Markets dive after President Trump’s tariff threats spook investors
Global markets fell sharply after investors were spooked by Donald Trump’s threat to impose hefty tariffs on Chinese goods as the trade war continued to escalate.
The FTSE 100 closed 177.81 points lower at 7,407.06 points at the end of trading on Friday.
More than 90% of FTSE 100 stocks closed Friday’s trading session in the red as they were left reeling by the President’s announcement late on Thursday.
Michael Hewson, chief market analyst at CMC Markets UK, said: “It’s been another bad day for European markets with the FTSE 100 down for the fourth day in succession while the rest of Europe has also posted large weekly losses, after President Trump threw all the trade chess pieces up into the air.”
Connor Campbell, financial analyst at Spreadex, added: “The UK index has suffered quite the comedown this week.
“Sterling’s slide and the merger-boosted performances of Just Eat and LSE had pushed it above 7,700, a level last seen around a year ago – now it is struggling to hold above a two-month low of 7,400.”
The European markets posted huge declines after President Trump’s announcement, with both the French and German markets sliding deep into the red.
The German Dax plunged by 3.11% and the French Cac fell by 3.57%.
The Dow Jones opened sharply lower following on from the weakness seen in the European markets as traders remained nervous about tensions with China.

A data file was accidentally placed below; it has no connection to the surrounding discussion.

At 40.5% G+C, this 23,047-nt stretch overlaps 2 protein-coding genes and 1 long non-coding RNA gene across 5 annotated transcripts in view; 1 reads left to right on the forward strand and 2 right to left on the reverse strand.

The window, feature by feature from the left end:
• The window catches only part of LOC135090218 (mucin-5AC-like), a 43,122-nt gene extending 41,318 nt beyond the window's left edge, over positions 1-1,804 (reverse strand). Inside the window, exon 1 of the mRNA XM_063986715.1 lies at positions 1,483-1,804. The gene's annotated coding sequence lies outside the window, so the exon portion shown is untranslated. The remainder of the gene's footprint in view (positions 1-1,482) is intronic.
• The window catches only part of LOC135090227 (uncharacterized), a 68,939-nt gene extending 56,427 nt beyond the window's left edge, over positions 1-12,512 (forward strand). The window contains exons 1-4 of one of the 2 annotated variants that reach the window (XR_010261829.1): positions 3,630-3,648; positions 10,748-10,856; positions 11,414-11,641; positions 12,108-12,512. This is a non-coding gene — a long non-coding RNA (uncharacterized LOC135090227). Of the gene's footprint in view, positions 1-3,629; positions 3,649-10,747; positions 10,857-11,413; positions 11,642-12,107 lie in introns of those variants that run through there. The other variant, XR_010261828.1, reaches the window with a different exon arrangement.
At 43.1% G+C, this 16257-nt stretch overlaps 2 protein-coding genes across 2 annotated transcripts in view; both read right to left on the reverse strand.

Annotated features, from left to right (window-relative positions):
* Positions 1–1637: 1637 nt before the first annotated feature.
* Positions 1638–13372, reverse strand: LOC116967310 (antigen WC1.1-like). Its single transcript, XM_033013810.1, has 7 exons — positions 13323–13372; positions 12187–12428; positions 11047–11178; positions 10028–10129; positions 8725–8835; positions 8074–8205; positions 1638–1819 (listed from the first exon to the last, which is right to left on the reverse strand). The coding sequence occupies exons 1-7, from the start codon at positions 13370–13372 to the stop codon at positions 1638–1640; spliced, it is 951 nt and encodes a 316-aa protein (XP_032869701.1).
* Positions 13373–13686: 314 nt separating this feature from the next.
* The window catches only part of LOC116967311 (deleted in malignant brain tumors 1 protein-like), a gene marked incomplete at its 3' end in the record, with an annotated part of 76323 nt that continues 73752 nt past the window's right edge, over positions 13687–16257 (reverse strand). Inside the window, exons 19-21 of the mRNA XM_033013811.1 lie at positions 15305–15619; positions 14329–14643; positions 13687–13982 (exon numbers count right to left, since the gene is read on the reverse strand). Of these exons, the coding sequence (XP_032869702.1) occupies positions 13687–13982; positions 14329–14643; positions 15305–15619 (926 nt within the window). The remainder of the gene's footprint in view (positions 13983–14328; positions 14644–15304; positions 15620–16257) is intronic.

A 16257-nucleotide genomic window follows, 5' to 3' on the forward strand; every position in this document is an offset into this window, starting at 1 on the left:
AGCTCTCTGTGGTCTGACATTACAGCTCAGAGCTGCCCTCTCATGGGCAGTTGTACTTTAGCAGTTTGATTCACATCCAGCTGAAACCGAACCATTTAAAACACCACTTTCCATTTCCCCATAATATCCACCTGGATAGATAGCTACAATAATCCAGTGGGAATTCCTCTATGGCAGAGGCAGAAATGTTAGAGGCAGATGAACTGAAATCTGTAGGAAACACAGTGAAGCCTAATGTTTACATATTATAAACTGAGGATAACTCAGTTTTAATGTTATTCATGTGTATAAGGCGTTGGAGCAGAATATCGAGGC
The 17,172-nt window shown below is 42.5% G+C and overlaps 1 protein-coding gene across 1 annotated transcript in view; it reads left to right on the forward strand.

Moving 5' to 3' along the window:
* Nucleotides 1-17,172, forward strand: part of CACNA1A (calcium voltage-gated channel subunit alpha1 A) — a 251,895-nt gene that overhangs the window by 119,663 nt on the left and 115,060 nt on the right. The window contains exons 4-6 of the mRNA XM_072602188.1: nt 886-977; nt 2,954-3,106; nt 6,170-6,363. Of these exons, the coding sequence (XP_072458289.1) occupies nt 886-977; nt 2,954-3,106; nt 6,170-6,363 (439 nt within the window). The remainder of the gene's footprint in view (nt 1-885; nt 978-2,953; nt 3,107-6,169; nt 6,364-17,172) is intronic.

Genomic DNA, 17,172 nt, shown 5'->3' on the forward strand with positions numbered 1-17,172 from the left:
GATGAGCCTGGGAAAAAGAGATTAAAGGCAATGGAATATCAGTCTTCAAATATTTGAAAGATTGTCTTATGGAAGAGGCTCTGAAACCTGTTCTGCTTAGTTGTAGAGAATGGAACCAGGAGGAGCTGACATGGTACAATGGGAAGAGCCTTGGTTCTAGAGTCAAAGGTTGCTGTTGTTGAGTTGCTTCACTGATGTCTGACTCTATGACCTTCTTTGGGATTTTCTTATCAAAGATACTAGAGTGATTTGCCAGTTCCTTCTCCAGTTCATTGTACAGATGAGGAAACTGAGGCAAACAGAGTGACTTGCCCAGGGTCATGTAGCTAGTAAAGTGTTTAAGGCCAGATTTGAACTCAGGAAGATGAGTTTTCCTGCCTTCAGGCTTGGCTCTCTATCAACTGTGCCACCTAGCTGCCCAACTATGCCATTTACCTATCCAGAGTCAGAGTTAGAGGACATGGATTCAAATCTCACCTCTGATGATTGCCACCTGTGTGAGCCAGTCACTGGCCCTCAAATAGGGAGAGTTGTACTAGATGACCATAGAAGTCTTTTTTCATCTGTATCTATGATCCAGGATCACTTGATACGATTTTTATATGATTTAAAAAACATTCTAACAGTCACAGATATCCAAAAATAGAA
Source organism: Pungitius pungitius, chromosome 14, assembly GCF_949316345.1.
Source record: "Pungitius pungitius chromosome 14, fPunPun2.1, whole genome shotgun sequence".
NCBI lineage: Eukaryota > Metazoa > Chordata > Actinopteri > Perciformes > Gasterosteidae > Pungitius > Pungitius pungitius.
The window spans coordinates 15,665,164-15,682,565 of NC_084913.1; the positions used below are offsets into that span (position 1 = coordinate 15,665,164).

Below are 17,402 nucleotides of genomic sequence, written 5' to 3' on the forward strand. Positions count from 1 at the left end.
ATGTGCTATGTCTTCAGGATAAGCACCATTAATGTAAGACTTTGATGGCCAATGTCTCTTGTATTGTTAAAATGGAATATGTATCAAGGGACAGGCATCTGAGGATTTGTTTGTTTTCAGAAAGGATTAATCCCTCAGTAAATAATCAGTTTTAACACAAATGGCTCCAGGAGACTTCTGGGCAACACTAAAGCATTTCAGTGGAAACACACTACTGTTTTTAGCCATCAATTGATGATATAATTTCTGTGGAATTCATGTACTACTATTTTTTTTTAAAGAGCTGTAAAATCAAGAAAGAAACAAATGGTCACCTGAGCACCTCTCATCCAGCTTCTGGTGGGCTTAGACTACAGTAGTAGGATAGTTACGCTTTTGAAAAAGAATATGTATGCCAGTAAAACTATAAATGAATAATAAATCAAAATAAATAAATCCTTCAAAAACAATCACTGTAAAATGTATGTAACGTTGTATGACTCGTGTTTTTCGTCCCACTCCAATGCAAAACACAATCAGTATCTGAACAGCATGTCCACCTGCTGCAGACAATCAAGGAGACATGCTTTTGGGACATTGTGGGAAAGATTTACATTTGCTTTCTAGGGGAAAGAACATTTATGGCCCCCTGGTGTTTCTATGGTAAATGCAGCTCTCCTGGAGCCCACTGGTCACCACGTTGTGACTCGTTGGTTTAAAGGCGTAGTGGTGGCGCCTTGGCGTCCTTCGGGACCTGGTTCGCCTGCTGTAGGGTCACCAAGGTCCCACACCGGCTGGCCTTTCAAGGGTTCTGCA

Sterling was fairly subdued as it rounded off an awful week which saw it hit two-year lows against the dollar and euro, marginally in the black against the US currency.
The pound was 0.17% up at 1.213 versus the US dollar, and down 0.08% at 1.092 against the euro.
There were only six stocks that closed out the day up, with British Airways owner IAG leading the way.
Shares at IAG closed up 34.7p at 448.2p after bosses revealed a strong Easter and better-than-expected pretax profits, up 19% to £843 million in the three months to June.
At the bottom end, the biggest faller was Royal Bank of Scotland, despite the Government-controlled bank unveiling a bumper £1.7 billion payout for shareholders – including the taxman. RBS shares closed down 14.2p at 202.9p.
Pets at Home shares closed up 0.6p at 216.2p after the company announced a 9.9% jump in sales in the 16 weeks to July 18 as the boss revealed that Brexit planning was well under way, and any recession is unlikely to hit the business.
BT saw shares slide after it reported a dip in sales and profits during the first quarter.
It closed 7.9p lower at 186.2p after it also posted revenue which was down 1% to £5.6 billion in the three months to June 30.
The price of oil rebounded somewhat on Friday after Thursday’s major slump in the price of crude.
The price of a barrel of Brent crude oil rose by 1.62% to 61.98 US dollars (£51.05).
The biggest risers on the FTSE 100 were IAG, up 34.7p at 448.2p, Fresnillo, up 5.2p at 611p, Flutter, up 48p at 6,546p, and Astrazeneca, up 40p at 7,240p.
The biggest fallers on the FTSE 100 were Royal Bank of Scotland, down 14.2p at 202.9p, Antofagasta, down 56.4p at 846p, Melrose Industries, down 11.8p at 179.3p, and Prudential, down 104.5p at 1,600.5p.